14. 14. Function Definition • Example function int square( int y ) { return y * y; } • return keyword – Returns data, and control goes to function’s caller • If no data to return, use return; – Function ends when reaches right brace • Control goes to caller • Functions cannot be defined inside other functions
  15. 15. // Creating and using a programmer-defined function. #include <iostream.h> int square( int ); // function prototype Function prototype: specifies data types of arguments and return values. square expects an int, and returns an int. int main() { // loop 10 times and calculate and output // square of x each time for ( int x = 1; x <= 10; x++ ) cout << square( x ) << " "; // function call Parentheses () cause function to be called. When done, it returns the result. cout << endl; return 0; // indicates successful termination } // end main // square function definition returns square of an integer int square( int y ) // y is a copy of argument to function { Definition return y * y; // returns square of y as an int of square. y is a copy of the argument passed. Returns y * y, or y squared. } // end function square 1 4 9 16 25 36 49 64 81 100
  16. 16. compute square and cube of numbers [1..10] using functions #include<iostream.h> int square(int); // prototype int cube(int); // prototype main() { int i; for (int i=1;i<=10;i++){ cout<< i<< “square=“ << square(i) << endl; cout<< i<< “cube=“ <<cube(i) << endl; } // end for return 0; } // end main function int square(int y) //function definition { return y*y; // returned Result } int cube(int y) //function definition { return y*y*y; // returned Result } Output 1 square=1 1 cube=1 2 square=4 2 cube=8 . . . . 10 square=100 10 cube=1000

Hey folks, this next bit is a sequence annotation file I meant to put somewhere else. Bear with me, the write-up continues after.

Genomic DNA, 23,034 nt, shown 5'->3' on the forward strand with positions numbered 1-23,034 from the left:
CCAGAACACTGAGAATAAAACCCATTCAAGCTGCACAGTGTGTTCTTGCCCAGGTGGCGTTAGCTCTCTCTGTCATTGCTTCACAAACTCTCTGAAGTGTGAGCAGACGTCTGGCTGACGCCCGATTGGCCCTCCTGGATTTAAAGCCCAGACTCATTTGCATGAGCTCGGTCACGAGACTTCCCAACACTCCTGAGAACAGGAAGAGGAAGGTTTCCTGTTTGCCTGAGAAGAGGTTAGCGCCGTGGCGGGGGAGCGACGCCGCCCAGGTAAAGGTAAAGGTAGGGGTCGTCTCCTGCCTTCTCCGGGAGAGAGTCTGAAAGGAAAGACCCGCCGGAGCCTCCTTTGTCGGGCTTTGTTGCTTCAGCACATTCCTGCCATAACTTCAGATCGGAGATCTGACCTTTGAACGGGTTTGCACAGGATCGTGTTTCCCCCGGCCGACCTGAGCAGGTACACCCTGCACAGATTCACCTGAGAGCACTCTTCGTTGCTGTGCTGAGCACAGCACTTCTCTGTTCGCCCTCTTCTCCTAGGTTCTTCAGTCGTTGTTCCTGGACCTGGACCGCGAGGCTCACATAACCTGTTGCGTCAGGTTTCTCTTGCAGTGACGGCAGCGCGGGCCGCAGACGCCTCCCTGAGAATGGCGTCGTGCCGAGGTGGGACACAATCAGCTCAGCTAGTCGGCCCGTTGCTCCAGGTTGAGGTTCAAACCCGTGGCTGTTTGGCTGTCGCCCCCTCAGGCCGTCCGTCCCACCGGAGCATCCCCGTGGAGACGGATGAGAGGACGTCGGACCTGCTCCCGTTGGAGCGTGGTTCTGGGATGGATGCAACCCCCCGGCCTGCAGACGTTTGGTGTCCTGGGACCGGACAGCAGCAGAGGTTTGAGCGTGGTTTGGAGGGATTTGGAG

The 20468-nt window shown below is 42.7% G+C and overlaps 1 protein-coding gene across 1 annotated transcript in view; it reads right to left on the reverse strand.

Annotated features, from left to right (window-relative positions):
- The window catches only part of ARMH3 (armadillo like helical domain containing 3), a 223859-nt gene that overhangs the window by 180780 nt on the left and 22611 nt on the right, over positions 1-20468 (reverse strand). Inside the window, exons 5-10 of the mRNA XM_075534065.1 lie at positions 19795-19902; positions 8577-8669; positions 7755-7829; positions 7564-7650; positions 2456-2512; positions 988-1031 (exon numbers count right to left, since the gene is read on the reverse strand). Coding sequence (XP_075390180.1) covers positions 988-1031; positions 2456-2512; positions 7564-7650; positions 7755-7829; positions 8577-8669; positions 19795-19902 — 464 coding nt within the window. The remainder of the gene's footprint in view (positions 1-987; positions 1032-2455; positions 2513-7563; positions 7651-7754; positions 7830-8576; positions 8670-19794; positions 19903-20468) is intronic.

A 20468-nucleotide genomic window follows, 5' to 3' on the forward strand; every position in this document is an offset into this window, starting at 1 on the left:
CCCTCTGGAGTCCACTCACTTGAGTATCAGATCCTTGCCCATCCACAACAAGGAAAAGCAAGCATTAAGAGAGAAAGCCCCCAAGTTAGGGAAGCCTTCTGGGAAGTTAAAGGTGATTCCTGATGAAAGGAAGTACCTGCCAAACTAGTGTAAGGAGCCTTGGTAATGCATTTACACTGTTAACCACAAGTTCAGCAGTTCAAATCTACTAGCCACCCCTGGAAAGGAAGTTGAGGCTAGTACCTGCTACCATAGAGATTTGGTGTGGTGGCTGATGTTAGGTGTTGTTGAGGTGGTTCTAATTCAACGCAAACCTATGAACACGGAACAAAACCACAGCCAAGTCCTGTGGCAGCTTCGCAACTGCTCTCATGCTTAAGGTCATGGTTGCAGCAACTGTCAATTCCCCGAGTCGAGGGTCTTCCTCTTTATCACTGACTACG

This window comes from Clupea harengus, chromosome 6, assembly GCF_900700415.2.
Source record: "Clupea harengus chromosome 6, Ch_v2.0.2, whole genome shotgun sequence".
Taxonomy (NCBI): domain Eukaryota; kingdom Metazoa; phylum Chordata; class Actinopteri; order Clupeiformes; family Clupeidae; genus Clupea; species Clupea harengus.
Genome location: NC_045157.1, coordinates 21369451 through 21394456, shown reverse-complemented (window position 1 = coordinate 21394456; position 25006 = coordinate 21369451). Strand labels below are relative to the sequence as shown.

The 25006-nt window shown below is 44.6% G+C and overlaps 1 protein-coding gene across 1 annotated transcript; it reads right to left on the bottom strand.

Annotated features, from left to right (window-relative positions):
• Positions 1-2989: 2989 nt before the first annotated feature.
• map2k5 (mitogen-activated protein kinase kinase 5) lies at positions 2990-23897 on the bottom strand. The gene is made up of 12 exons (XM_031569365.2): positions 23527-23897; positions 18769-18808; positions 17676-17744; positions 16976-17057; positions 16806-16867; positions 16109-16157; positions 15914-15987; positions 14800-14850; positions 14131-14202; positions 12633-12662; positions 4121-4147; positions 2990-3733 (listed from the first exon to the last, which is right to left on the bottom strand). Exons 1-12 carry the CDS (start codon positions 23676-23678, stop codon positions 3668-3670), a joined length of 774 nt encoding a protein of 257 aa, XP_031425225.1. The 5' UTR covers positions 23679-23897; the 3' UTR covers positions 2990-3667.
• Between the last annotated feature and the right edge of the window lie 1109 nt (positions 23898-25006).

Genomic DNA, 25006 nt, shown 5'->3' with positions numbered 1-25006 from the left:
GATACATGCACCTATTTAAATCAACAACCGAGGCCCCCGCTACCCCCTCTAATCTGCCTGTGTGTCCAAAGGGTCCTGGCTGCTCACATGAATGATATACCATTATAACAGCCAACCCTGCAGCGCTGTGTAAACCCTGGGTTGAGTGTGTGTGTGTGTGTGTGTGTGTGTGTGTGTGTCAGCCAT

17. 17. Function Prototypes  Function prototype contains      Function name Parameters (number and data type) Return type (void if returns nothing) Only needed if function definition after function call Prototype must match function definition  Function prototype double maximum( double, double, double );  Definition double maximum( double x, double y, double z ) { … }
  18. 18. void Function takes arguments If the Function does not RETURN result, it is called void Function #include<iostream.h> void add2Nums(int,int); main() { int a, b; cout<<“enter tow Number:”; cin >>a >> b; add2Nums(a, b) return 0; } void add2Nums(int x, int y) { cout<< x<< “+” << y << “=“ << x+y; }
  19. 19. void Function take no arguments If the function Does Not Take Arguments specify this with EMPTY-LIST OR write void inside #include<iostream.h> void funA(); void funB(void) main() Will be the same { funA(); in all cases funB(); return 0; } void funA() { cout << “Function-A takes no arqumentsn”; } void funB() { cout << “Also Function-B takes No argumentsn”; }